Naba Ghauri Syed
26th January 2021
Naba Ghauri Syed, Japan
‘There are, if I may so say, three powerful spirits, which have from time to time, moved on the face of the waters, and given a predominant impulse to the moral sentiments and energies of mankind. These are the spirits of liberty, of religion, and of honour.’ 
The legend of Toyotomi Hideyoshi, the great Samurai warrior, tells of a peasant boy sent by his family to a nearby temple in order to become a priest. Hideyoshi absconded at the age of 15, eventually entering into the services of Oda Nobunaga, an ambitious Samurai general, as his sandal-bearer.  One cold winter’s night, Hideyoshi pressed his master’s straw sandals to himself under his kimono in order to keep them warm. Nobunaga, impressed by his dedication and sense of honour, rewarded his sandal-bearer’s intellect at each turn, as Hideyoshi began to distinguish himself as the military leader who would eventually unify Japan in the 16th century.
Hideyoshi’s loyalty to his duty is renowned in Japanese history as a practical depiction of the word Samurai, denoting ‘one who serves; with this service ethic spawning the roots of Samurai nobility, both social and spiritual.’  Following Japan’s pacifism and with civil society at the precipice of peace, the nation’s need for its master swordsmen declined. Thus, the Samurai, formerly engaged in intense martial training, devoted their time instead to furthering their own spiritual development, scholarly pursuits, or in service to Japan’s traditional arts – from monochrome ink painting to flower arranging and Zen rock gardens.
The art of sadō, the Japanese tea ceremony, particularly flourished in Japan’s era of post-pacifism due to its emphasis on simplicity and tranquillity; consequently, enabling the Samurai to gain critical insight into realism through contemplation. The practice of preparing the tea was introduced to the Samurai by Buddhist monks who used the tea to stay alert during periods of meditation. However, the ritual nature of the ceremony particularly intrigued the highly educated Samurai, and thus, the peaceable custom was adopted and subsequently flourished through the people’s emulation of the warrior elites’ practises.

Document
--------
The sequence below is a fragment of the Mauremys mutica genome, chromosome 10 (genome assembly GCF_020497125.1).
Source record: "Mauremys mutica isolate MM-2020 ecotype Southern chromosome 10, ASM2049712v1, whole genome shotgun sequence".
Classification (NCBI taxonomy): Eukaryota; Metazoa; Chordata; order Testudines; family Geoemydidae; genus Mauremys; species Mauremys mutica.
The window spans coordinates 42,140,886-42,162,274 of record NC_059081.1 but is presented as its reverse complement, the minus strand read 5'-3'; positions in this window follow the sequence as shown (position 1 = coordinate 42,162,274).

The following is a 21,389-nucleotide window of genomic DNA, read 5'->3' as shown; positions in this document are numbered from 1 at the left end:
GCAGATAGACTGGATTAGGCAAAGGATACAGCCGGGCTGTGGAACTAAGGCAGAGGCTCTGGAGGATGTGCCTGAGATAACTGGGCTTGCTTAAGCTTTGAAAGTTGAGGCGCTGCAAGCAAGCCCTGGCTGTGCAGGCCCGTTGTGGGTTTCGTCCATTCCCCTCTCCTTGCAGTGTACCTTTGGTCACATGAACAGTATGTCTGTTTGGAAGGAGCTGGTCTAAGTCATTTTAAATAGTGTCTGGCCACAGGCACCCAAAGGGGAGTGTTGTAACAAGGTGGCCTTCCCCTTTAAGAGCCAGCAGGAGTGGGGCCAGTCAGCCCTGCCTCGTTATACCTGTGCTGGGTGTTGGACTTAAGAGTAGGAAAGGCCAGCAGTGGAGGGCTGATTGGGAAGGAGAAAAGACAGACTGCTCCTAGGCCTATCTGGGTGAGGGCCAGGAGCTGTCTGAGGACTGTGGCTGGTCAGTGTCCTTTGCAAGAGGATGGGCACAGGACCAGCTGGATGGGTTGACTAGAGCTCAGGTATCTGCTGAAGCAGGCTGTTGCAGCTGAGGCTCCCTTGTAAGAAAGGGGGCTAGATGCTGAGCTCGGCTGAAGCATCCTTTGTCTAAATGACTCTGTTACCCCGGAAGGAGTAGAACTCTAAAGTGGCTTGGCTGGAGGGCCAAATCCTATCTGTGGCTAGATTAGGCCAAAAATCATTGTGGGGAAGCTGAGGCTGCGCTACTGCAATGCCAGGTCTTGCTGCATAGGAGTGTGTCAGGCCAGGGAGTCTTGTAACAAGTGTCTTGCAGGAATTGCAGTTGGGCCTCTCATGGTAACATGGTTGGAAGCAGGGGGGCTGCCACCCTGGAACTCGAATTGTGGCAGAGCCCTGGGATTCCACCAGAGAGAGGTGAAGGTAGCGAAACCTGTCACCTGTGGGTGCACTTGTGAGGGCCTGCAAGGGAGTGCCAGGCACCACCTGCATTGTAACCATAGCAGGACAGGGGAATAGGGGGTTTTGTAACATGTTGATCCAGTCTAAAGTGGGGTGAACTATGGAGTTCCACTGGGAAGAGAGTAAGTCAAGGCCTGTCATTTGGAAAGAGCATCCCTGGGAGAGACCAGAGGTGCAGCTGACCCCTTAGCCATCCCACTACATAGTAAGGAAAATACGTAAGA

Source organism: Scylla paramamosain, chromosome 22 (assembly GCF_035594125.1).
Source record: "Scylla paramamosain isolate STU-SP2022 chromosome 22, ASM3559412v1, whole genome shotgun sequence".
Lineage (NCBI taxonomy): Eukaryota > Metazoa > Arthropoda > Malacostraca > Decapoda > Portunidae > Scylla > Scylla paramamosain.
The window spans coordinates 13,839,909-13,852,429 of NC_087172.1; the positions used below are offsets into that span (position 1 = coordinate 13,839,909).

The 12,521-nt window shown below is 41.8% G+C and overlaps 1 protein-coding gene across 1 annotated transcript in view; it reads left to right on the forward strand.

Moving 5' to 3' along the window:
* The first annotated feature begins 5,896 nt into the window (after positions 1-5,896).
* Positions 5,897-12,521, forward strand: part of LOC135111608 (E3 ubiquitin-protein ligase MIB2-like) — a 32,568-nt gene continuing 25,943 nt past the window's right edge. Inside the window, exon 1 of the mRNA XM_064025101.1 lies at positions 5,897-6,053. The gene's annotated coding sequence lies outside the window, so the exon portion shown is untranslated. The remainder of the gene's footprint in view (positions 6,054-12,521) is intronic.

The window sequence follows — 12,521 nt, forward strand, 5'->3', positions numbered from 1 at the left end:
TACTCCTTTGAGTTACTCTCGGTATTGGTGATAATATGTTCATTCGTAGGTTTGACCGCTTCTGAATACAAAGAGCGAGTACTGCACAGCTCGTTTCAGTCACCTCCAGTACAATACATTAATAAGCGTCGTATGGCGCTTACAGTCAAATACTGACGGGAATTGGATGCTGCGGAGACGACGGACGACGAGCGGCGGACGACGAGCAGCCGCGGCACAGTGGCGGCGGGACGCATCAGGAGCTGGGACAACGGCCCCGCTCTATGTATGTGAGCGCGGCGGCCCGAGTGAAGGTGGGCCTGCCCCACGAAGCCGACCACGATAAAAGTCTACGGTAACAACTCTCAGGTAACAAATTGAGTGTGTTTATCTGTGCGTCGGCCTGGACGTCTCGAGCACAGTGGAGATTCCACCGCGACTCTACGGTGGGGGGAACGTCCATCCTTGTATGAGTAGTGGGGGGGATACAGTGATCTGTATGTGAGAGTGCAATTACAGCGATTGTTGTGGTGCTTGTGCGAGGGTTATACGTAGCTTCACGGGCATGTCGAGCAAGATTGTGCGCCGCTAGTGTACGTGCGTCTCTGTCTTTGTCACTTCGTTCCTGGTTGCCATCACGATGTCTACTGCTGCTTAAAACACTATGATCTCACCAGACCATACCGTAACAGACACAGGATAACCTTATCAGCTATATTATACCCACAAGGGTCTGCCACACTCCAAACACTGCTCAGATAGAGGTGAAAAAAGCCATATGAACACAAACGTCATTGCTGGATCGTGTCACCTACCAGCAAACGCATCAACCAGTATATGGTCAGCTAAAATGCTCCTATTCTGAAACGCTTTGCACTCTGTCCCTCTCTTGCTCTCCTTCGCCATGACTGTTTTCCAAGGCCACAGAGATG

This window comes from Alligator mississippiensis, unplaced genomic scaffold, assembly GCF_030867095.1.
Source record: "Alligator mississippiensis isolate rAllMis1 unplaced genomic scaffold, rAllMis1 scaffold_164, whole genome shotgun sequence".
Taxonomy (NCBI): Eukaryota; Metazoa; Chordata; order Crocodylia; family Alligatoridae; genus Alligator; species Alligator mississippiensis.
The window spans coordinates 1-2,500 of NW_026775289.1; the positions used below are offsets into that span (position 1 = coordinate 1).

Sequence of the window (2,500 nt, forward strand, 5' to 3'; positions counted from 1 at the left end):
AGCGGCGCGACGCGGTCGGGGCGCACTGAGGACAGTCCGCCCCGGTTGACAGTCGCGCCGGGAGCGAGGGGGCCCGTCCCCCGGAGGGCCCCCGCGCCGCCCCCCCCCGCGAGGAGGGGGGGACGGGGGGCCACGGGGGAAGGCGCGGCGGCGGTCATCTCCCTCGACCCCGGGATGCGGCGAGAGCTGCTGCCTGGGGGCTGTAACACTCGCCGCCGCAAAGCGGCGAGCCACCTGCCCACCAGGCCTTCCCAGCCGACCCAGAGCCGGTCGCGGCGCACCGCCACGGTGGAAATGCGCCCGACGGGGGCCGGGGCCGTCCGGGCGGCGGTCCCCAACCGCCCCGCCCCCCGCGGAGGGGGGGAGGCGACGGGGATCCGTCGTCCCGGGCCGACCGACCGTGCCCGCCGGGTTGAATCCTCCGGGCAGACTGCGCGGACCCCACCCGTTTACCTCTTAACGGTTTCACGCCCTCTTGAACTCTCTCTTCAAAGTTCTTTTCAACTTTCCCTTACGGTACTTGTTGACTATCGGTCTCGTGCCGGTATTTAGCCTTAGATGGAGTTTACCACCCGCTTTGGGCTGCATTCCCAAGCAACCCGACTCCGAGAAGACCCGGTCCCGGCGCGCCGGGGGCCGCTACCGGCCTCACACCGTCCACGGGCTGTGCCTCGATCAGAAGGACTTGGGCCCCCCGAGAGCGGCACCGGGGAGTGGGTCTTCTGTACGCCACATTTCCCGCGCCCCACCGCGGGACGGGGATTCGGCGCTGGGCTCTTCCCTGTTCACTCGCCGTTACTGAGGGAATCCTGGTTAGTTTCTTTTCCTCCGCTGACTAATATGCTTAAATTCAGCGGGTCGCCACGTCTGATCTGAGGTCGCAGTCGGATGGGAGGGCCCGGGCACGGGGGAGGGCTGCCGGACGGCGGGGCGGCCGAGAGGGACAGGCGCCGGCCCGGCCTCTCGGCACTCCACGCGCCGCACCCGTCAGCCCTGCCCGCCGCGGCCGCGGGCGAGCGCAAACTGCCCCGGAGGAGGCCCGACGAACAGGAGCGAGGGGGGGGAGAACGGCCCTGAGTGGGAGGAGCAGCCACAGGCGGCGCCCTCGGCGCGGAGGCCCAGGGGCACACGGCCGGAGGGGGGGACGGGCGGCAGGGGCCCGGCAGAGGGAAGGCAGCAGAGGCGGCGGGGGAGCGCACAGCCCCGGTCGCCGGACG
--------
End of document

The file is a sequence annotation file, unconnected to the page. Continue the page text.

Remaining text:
The culture of the Samurai was influenced by the spiritual philosophies of Buddhism, Zen, and Confucianism, whilst also to a lesser extent, ideologies from the native Japanese religion of Shintoism. Zen meditation, as well as the Buddhist concept of reincarnation, led the Samurai to overcome the fear of death and to abandon futile violence, while Confucianism laid great emphasis on the importance of loyalty and honour. The theoretical obligations of the lord-retainer relationship of the Samurai were further emphasised by the teachings of Confucius, whose works were a required reading for the Samurai class.
It was this fierce loyalty demonstrated by the finest Samurai warriors which led to the unwritten code of chivalrous conduct, outlook, and customs known today as Bushido or ‘the precepts of knighthood.’ Nitobe Inazo, the author of Bushido, the Soul of Japan, elucidates these eight virtues:
1. Justice (義 Gi)
‘Justice is the bone that gives firmness and stature. Without bones the head cannot rest on top of the spine, nor hands move, nor feet stand.’
2. Courage (勇 Yū)
Confucius explains: ‘Perceiving what is right and doing it not, reveals a lack of courage.’
3. Benevolence (仁 Jin)
‘Love, magnanimity, sympathy and pity are traits of benevolence, the highest attribute of the human soul. Confucius often said that the highest requirement of a ruler of men is benevolence.’
4. Respect and Politeness (礼 Rei)
‘Respect should be the expression of a benevolent regard for the feelings of others; in its highest form respect and politeness approach love.’
5. Honesty and Integrity (誠 Makoto)